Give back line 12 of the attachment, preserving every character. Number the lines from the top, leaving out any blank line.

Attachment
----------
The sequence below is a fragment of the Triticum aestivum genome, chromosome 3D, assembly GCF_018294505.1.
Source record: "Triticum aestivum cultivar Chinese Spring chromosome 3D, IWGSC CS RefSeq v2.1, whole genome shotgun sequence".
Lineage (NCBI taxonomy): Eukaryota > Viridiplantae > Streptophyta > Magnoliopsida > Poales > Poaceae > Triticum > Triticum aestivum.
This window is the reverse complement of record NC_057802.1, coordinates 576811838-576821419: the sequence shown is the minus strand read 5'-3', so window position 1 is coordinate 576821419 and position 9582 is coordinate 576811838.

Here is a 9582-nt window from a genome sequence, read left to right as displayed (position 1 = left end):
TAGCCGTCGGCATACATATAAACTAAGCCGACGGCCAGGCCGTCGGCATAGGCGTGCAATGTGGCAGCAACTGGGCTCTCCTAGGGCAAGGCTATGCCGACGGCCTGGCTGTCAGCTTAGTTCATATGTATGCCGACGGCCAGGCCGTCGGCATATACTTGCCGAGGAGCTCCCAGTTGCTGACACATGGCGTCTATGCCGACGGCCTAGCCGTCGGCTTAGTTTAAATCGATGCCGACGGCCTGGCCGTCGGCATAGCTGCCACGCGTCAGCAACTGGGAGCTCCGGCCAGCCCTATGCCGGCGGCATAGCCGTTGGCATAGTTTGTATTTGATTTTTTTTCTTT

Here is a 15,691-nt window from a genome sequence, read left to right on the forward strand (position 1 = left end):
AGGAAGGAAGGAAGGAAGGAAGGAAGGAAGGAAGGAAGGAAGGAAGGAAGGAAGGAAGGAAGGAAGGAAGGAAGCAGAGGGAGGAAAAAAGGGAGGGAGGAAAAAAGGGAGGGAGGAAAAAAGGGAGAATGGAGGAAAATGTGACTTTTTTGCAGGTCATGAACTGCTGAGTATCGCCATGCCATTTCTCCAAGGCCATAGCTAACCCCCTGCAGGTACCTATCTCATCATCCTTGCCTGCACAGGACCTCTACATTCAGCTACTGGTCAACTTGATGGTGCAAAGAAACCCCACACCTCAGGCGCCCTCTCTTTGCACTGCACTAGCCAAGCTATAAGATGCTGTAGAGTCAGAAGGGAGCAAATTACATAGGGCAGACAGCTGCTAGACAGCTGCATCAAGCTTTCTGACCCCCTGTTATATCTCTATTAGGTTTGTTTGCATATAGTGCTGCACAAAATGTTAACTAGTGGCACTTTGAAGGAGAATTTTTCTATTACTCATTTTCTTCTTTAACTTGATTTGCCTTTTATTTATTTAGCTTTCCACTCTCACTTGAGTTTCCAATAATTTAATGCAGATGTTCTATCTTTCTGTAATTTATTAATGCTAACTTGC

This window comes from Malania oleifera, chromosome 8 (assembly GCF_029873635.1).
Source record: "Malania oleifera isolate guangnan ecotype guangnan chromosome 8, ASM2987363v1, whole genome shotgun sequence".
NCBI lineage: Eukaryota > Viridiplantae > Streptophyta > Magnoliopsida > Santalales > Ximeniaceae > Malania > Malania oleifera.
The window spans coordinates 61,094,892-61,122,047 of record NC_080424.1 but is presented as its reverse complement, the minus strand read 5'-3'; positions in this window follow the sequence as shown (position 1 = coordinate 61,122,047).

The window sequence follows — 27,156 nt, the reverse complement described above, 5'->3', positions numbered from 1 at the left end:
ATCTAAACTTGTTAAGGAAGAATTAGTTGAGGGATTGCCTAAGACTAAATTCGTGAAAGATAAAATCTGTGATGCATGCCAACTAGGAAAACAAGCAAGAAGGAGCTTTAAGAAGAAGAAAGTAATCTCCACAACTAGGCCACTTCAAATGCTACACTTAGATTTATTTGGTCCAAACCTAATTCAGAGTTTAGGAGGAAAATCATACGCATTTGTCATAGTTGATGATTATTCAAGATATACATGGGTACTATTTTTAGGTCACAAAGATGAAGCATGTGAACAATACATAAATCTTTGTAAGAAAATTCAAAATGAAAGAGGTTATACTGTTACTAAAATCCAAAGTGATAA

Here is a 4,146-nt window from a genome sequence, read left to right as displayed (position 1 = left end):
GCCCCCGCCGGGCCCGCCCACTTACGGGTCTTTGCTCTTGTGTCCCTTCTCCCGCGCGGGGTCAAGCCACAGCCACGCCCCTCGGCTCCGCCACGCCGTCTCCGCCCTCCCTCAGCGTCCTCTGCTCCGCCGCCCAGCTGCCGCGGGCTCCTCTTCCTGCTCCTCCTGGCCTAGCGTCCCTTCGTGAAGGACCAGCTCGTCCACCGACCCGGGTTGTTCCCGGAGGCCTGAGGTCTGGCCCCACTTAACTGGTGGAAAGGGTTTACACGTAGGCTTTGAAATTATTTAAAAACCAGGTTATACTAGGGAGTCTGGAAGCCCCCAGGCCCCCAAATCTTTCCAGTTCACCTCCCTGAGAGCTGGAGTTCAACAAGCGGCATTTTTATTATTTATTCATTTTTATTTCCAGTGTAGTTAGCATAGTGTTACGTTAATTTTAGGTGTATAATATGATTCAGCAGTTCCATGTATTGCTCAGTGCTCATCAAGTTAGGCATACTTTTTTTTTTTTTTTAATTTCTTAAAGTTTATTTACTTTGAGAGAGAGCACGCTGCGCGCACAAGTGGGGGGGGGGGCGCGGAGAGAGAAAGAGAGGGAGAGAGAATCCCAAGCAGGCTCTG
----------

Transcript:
The window spans coordinates 61,094,892-61,122,047 of record NC_080424.1 but is presented as its reverse complement, the minus strand read 5'-3'; positions in this window follow the sequence as shown (position 1 = coordinate 61,122,047).